Luke 11:34-54 – Jesus was dining with Pharisees again. Most likely an uncomfortable dining experience, as Jesus was laying into them about their hypocrisies. Nevertheless this was a dining experience with the Lord. Again, Jesus is the invited and he agrees to dine amongst questionable company. Is this significant? Ask yourself.
Luke 14:1-24 – Jesus again dines with one of the chief Pharisees. It is almost as if he has invited himself but is most likely the one bidden to dine. The dialog remains peaceful and the culmination is this instruction:
“But when you give a feast, invite the poor, the crippled, the lame, the blind, and you will be blessed, because they cannot repay you. For you will be repaid at the resurrection of the just.”
Is this significant? Ask yourself.
Luke 19:1-10 – Jesus invites himself again, this time he is in the company of Zacchaeus, a grateful sinner who is zealous to see the Lord. Jesus invites himself to sup with this man. Is it significant? Ask yourself.
Luke 22:7-38 – Jesus now provides explicit instructions regarding the feast of Unleavened Bread. The Lord proclaims himself as the one who serves (v27) and shows us that those present, the Disciples, were those who have stayed with him in his trials. Jesus again appears to be the initiator of the feast, but also the primary servant. Is this significant? Ask yourself.
Luke 24:13-35 – Jesus has been crucified. He has risen. And we read this example of someone clearly showing up unexpected for dinner. But the two men on the road invite Jesus to dine with them and to stay awhile (v29-30). It is noteworthy, and a bit humorous, to note that Jesus played into the invitation, as if he didn’t know they would invite him along (v28). Is this significant? Ask yourself.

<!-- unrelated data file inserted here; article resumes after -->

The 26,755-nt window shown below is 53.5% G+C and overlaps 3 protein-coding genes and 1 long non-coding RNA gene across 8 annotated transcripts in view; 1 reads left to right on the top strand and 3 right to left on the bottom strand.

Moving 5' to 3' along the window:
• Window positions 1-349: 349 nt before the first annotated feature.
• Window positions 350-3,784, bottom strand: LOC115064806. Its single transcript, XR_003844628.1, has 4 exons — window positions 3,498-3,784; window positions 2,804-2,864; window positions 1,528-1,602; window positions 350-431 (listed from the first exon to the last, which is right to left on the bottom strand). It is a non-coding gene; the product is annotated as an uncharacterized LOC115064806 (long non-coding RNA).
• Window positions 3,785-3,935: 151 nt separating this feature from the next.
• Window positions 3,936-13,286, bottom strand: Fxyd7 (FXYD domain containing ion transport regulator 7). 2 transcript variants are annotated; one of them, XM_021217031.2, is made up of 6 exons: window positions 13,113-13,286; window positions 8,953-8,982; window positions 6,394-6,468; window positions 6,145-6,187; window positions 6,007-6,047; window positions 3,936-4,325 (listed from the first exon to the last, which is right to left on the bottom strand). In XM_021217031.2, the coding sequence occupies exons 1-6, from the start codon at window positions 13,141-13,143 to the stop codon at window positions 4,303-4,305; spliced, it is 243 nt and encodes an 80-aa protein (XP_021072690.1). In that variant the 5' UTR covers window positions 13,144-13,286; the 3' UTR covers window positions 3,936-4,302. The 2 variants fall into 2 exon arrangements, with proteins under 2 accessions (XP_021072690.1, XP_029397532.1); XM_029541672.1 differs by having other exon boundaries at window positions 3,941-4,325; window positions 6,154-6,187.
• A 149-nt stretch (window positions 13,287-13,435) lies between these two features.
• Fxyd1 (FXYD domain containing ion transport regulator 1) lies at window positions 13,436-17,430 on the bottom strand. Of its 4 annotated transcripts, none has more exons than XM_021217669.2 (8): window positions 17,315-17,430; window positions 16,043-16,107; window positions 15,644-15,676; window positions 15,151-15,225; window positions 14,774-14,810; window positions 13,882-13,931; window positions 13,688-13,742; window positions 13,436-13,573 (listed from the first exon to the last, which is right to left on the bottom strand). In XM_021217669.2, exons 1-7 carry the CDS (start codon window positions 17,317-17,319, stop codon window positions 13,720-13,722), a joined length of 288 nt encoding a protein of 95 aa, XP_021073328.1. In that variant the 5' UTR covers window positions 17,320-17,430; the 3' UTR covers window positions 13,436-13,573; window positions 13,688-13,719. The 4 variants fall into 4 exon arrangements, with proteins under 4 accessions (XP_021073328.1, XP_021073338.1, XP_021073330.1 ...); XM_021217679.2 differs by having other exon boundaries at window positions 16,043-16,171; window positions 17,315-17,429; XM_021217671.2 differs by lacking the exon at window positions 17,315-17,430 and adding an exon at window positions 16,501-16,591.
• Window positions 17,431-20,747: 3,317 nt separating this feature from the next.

Luke 24:36-53 – Jesus clearly invites himself to dinner and asks the disciples for food! Yes, a point was being made in all this; the Lord reminded them of his state through a familiar reference in their personal schema. He made himself known in fellowship and dining together. Is this significant? Ask yourself.
In conclusion, I would wager that the Lord Jesus does not make a distinct open invitation to potential diners in the scriptural references to the final supper. Jesus does invite others to dine with him. Jesus also invites himself to dine with us. Jesus is also not arbitrary with the invitations that he does make. With the idea of bread breaking in view, and as noted above, we see Jesus has had a habit of inviting himself to dine with adversaries and disciples alike. Dining with Jesus often entailed a bit of mystery and surprise. It also entailed exposure of the truth, and generally in the relations of those who were present.
We also see that the occasional unwanted guest showed up. That unwanted guest usually left with salvation and a glimpse of the Kingdom that was to come.
To address the second part of the question, are we commanded to partake of the elements, requires definition of what the elements are. That is another essay for another time. The short and most efficient answer at this juncture would be, no. But, the command to remember Jesus when we break bread is implicit. We are instructed to do this when we come together to proclaim his death until he comes again. (Luke 22:19-20)
May we all look forward to the time when we all sit at table and break bread together as the holy and spotless bride Christ has gathered to himself.